It was an odd thing in a way, the effect of that Newman book. It wasn’t as though I was convinced, and there was no Damascus road moment. Indeed, I regarded Newman, as to some extent I still do, as a man whose talents were wasted by two churches who had no idea what to do with a genuine saint who had, as all genuine saints do, an annoying habit of saying what those in authority didn’t want anyone to say. I thought the Anglican bishops who persecuted him the worst of fellows – until I read about the Catholic ones. I’d not give a ripe fig for the lot of them. Newman was a saint, and really holy men should have some notion of how to treat such a man.
No, what got to me were two things. The first was Newman’s grounding of Marian veneration in the Old Testament, and in the Jewish traditions, as well as his showing how that developed in the early Church. None of that was my experience, and it still seemed strange to me, but it lanced the boil – it wasn’t idolatry. I wasn’t convinced that some Catholics didn’t come close to treating her as a goddess, but that should not be taken as meaning that the Church did. The second, oddly enough, was what my new friend said about Vatican II.
I lost touch with my friend and colleague in the early 1980s, and found him again entirely by accident on the Telegraph where he posted under the name JohnDC. Hamish and Bosco have already paid tribute to him, and I would join them.
He had been brought up in the pre-Vatican II Church, and the loss of the Latin Mass caused him almost physical pain. But where some of his friends would rail against what was happening and condemn the Pope and their Bishops. JohDC would counsel patience and caution. I remember his saying many times that if the Church really was led by the Holy Ghost, all would be well, and if it wasn’t, well they were all wasting their time and they should go down the pub; being a bunch of Irishmen, they did just that.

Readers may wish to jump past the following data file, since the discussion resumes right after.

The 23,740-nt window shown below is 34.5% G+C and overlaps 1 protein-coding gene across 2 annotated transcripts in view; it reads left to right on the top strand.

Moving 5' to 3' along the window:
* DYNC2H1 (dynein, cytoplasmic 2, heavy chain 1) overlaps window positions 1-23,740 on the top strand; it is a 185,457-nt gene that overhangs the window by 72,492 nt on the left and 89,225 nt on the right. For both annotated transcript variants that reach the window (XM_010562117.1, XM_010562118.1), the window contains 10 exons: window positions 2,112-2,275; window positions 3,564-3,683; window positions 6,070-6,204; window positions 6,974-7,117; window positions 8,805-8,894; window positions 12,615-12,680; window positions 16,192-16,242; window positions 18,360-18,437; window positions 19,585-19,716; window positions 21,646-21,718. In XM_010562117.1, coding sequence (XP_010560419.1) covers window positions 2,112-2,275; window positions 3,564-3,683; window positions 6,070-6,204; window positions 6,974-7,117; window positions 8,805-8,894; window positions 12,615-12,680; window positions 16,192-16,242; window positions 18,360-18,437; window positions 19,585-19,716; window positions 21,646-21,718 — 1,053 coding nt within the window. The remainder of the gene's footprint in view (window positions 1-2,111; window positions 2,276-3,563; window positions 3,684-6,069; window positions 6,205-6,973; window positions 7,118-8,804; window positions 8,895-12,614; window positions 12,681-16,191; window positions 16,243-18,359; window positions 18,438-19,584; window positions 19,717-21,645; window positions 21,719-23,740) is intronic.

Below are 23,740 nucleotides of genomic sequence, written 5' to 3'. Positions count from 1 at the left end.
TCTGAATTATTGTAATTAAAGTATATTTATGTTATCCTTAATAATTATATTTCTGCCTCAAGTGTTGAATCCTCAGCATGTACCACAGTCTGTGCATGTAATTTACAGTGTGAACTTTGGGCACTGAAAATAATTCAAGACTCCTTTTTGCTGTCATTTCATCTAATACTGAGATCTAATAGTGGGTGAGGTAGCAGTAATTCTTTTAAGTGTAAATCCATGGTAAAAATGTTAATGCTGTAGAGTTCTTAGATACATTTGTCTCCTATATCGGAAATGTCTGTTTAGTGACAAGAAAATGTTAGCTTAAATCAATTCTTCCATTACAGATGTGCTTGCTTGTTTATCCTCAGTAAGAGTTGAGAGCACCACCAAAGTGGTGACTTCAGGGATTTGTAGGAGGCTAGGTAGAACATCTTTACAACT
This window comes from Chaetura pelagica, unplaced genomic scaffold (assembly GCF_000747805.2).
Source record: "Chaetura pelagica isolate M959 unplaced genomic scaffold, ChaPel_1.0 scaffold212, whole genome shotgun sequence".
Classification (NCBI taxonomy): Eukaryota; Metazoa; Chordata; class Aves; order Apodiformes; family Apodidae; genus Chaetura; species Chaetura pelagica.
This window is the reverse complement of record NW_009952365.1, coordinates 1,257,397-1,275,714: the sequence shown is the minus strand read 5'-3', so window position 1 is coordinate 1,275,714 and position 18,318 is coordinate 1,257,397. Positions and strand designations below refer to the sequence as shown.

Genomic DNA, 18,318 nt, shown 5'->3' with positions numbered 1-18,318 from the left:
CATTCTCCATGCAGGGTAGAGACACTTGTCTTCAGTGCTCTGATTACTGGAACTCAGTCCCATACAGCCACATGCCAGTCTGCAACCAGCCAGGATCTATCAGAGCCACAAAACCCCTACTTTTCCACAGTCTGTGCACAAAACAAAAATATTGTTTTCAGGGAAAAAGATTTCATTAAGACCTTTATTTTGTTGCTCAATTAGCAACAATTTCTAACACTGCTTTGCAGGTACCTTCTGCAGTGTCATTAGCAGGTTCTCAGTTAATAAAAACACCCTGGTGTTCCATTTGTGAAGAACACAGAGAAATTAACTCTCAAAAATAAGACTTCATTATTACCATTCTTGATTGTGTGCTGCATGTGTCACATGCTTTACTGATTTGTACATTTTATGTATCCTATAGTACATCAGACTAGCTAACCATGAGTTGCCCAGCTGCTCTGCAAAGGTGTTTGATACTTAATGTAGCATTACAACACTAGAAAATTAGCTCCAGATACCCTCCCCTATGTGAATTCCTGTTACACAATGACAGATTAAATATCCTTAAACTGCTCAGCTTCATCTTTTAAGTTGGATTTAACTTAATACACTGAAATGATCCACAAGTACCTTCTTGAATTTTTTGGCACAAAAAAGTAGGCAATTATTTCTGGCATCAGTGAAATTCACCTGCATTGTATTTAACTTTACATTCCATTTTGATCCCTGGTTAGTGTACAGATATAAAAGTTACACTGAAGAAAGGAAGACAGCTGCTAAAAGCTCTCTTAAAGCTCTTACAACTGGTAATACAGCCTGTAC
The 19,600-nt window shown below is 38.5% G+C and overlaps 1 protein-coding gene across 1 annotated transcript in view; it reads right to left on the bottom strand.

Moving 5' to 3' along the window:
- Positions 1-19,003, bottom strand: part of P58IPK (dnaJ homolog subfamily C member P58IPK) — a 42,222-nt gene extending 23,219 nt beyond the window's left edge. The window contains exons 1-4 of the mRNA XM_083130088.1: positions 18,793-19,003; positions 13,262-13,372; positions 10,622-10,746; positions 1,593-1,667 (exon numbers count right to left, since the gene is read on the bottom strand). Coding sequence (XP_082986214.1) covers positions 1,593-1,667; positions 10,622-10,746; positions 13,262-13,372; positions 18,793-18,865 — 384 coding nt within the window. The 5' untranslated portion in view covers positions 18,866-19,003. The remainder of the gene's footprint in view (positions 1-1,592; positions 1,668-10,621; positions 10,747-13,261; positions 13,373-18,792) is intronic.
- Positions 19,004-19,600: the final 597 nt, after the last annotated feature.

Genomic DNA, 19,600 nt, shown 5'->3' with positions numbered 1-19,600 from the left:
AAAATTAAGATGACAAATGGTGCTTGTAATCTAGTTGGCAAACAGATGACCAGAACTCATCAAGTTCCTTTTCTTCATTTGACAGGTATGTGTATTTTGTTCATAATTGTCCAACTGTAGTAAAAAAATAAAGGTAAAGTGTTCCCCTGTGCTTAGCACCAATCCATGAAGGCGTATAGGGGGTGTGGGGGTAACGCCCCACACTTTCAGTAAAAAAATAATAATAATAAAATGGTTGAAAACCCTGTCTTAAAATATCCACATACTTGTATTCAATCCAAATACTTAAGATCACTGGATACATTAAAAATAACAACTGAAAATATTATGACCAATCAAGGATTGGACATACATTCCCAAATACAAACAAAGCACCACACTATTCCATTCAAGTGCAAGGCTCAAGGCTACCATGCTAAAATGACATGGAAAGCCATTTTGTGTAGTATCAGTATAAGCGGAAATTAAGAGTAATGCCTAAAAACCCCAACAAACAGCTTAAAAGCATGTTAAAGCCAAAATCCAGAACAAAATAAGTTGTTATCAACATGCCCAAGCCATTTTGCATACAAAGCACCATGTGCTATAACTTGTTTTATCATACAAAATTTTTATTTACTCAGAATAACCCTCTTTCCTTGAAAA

One of the things dc did after I returned the Newman collection to him, as was to ask if I’d kept up with Lumen Gentium and what it said about the Virgin Mary. Oddly enough I hadn’t; my nightly reading consisted of the Scriptures and a good commentary. But he has such a good natured way with him, did dc, that I read up on it, and as we discussed it, I saw that whatever else was going on, this was no idol worshipping. Indeed it seemed, even to my sectarian mind, a genuine attempt to clear away accretions and tell us something my own tradition seemed to have forgotten – that Mary was the pattern of obedience for us all.
That set its own pattern for our discussions. DC was the most patient fellow I ever met. If even now I can irritate the heck out of a bunch of atheists, back then I could have provoked a saint; but dc wouldn’t be provoked.
Thus began the process of my learning about what Catholics actually held – even when some of them seemed not to know it either.